Is what you see what you see?
Primarily I am a figurative painter driven by my love of observation. Whilst the threads of my work may ostensibly appear as they muse over societal issues there are concerns, which correlate with psychological examination. This may be construed as voyeuristic and has left me speculating, whether my work cross-examines anthropology and/or empathy and space.
Whilst many people take photographs and cease to look, for me observation is key. I use surreptitious photography as reference. I am essentially fascinated by people’s interactions within different environments and constantly search for moments to record through paint, interrogating the narrative behind those snap shots. I am examining ways as to how can I best encapsulate that ordinary, transient moment and make it engaging. To make the viewer slow down, stop and visually explore would be a huge achievement.
Today many of us appear so remote yet so connected, present but absent with others around, so for me the gaze or silent gaze are fascinating. We often rush to get somewhere, often stressed and exhausted. Once we arrive at our destination we do not always connect with those around us but communicate remotely using technology.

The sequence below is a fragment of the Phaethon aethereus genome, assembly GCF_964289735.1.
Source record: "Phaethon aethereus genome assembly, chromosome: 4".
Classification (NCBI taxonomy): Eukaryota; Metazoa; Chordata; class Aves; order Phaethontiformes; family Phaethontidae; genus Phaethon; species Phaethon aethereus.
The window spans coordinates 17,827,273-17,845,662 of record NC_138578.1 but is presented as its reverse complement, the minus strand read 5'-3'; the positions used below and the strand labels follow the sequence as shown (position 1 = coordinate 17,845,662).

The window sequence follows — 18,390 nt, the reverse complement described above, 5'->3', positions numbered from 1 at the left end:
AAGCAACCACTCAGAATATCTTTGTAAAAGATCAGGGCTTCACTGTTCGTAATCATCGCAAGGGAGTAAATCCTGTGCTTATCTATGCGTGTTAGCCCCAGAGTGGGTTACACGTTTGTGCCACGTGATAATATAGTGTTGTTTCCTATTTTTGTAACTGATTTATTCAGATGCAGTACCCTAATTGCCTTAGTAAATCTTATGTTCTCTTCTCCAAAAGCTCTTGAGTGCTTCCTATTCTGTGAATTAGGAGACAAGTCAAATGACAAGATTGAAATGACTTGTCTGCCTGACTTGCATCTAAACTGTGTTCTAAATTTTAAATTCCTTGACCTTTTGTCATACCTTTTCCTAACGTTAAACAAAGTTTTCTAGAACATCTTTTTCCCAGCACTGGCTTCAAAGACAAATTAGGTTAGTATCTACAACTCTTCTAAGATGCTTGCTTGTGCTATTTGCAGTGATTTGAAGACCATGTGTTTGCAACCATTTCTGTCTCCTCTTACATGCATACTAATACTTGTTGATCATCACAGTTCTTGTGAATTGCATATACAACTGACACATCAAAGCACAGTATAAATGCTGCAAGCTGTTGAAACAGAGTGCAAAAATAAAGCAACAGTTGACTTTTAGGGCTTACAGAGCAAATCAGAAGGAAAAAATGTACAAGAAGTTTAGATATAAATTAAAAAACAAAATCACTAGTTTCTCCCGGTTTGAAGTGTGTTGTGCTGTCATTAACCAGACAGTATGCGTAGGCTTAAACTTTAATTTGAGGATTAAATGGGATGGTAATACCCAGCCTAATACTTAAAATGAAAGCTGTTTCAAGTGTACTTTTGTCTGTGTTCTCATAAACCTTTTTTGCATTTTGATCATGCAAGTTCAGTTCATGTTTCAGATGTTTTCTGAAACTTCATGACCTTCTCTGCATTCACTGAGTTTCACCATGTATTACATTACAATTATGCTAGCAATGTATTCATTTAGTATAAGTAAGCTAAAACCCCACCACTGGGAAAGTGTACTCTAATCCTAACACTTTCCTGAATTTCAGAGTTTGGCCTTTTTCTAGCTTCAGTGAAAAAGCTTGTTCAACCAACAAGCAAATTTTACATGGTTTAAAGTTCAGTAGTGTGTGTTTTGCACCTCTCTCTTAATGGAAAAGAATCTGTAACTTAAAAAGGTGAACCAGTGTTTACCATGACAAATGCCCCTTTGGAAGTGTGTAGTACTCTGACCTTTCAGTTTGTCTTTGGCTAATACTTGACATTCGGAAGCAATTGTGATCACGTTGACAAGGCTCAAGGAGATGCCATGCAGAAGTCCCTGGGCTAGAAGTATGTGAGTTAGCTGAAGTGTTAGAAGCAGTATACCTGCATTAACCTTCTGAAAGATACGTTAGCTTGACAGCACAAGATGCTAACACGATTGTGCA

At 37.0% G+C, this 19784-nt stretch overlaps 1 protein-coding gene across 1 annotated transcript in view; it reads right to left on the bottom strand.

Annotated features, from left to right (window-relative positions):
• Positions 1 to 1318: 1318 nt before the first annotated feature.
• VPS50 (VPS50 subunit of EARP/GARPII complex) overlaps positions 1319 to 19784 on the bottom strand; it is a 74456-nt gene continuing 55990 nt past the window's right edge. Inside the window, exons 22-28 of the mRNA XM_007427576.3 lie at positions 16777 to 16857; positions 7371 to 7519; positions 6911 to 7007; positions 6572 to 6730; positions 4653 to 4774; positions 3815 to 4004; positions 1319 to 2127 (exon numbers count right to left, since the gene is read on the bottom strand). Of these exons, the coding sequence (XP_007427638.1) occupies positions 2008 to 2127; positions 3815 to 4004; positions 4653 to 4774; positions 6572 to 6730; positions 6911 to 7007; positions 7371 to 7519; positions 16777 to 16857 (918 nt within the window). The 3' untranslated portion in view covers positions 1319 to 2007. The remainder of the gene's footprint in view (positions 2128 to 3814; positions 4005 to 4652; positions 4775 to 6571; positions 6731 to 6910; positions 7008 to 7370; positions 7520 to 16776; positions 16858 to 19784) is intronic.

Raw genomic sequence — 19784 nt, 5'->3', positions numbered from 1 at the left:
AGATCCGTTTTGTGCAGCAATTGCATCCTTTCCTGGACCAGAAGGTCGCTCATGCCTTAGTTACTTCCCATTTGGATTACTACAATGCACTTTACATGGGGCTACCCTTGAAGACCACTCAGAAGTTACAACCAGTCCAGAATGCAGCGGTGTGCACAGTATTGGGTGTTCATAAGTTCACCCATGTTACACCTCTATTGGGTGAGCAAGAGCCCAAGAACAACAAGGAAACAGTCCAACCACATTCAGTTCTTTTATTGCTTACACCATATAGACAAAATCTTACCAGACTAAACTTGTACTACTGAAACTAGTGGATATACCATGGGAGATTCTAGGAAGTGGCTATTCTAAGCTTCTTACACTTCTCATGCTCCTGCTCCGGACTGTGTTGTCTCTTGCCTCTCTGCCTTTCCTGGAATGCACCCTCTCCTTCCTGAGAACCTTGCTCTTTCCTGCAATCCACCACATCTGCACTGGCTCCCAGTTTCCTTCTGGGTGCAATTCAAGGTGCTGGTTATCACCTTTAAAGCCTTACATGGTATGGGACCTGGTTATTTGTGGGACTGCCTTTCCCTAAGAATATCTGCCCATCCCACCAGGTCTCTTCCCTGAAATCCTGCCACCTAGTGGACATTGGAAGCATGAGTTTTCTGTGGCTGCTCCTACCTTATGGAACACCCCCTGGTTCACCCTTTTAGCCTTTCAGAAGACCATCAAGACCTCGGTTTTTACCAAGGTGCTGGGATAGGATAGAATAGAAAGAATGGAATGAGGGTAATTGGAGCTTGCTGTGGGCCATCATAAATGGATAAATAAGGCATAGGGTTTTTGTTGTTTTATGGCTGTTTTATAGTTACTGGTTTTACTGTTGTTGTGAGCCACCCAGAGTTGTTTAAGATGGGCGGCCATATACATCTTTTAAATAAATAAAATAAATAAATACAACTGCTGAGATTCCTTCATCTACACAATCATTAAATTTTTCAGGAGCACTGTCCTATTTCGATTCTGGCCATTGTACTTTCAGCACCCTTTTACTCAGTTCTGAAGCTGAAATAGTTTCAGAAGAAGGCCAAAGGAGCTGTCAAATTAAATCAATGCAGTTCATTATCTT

Maybe my paintings interrogate the subject-object* debate and question 'is what you see is what you see?' Or possibly at the same time that we are subjects we are objects in the world as well. Perhaps I have become a flâneuse**.
*Charles Saunders Pierce began writing on semeiotic, semiotics, or the theory of sign relations in the 1860s, around the time that he devised his system of three categories. He eventually defined semiosis as an "action, or influence, which is, or involves, a cooperation of three subjects, such as a sign, its object, and its interpretant, this tri-relative influence not being in any way resolvable into actions between pairs"